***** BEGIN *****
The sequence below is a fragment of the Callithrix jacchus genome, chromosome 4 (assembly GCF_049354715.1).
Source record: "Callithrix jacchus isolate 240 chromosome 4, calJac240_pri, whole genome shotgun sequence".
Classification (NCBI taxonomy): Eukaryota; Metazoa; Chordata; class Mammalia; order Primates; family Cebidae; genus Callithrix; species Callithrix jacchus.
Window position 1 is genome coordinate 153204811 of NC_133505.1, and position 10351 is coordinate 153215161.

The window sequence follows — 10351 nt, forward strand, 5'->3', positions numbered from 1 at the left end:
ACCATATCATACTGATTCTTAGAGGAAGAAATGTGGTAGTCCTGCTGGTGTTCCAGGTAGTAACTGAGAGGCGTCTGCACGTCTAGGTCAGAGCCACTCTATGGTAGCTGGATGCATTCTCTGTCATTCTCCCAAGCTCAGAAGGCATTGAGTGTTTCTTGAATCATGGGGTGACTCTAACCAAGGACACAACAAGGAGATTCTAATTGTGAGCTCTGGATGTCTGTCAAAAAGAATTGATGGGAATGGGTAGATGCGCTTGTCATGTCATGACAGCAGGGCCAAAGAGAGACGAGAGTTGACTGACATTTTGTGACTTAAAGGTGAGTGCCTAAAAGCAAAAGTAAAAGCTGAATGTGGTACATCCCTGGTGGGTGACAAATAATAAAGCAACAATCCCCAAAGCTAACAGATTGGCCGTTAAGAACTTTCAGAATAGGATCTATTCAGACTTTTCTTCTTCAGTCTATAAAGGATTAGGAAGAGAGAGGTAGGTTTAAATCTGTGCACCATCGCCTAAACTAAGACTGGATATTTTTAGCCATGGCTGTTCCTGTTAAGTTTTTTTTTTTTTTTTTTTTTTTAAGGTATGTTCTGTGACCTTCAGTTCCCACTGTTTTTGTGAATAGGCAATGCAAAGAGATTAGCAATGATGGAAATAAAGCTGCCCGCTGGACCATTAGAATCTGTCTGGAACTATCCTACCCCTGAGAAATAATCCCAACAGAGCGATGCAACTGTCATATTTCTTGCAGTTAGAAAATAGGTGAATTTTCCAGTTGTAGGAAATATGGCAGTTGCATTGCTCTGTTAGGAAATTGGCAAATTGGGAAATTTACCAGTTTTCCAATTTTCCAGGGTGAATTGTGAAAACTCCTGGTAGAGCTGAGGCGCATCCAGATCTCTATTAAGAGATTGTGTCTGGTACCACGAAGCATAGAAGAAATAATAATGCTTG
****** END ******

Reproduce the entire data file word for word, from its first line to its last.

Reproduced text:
The sequence below is a fragment of the Callithrix jacchus genome, chromosome 4 (assembly GCF_049354715.1).
Source record: "Callithrix jacchus isolate 240 chromosome 4, calJac240_pri, whole genome shotgun sequence".
Classification (NCBI taxonomy): Eukaryota; Metazoa; Chordata; class Mammalia; order Primates; family Cebidae; genus Callithrix; species Callithrix jacchus.
Window position 1 is genome coordinate 153204811 of NC_133505.1, and position 10351 is coordinate 153215161.

The window sequence follows — 10351 nt, forward strand, 5'->3', positions numbered from 1 at the left end:
ACCATATCATACTGATTCTTAGAGGAAGAAATGTGGTAGTCCTGCTGGTGTTCCAGGTAGTAACTGAGAGGCGTCTGCACGTCTAGGTCAGAGCCACTCTATGGTAGCTGGATGCATTCTCTGTCATTCTCCCAAGCTCAGAAGGCATTGAGTGTTTCTTGAATCATGGGGTGACTCTAACCAAGGACACAACAAGGAGATTCTAATTGTGAGCTCTGGATGTCTGTCAAAAAGAATTGATGGGAATGGGTAGATGCGCTTGTCATGTCATGACAGCAGGGCCAAAGAGAGACGAGAGTTGACTGACATTTTGTGACTTAAAGGTGAGTGCCTAAAAGCAAAAGTAAAAGCTGAATGTGGTACATCCCTGGTGGGTGACAAATAATAAAGCAACAATCCCCAAAGCTAACAGATTGGCCGTTAAGAACTTTCAGAATAGGATCTATTCAGACTTTTCTTCTTCAGTCTATAAAGGATTAGGAAGAGAGAGGTAGGTTTAAATCTGTGCACCATCGCCTAAACTAAGACTGGATATTTTTAGCCATGGCTGTTCCTGTTAAGTTTTTTTTTTTTTTTTTTTTTTTAAGGTATGTTCTGTGACCTTCAGTTCCCACTGTTTTTGTGAATAGGCAATGCAAAGAGATTAGCAATGATGGAAATAAAGCTGCCCGCTGGACCATTAGAATCTGTCTGGAACTATCCTACCCCTGAGAAATAATCCCAACAGAGCGATGCAACTGTCATATTTCTTGCAGTTAGAAAATAGGTGAATTTTCCAGTTGTAGGAAATATGGCAGTTGCATTGCTCTGTTAGGAAATTGGCAAATTGGGAAATTTACCAGTTTTCCAATTTTCCAGGGTGAATTGTGAAAACTCCTGGTAGAGCTGAGGCGCATCCAGATCTCTATTAAGAGATTGTGTCTGGTACCACGAAGCATAGAAGAAATAATAATGCTTG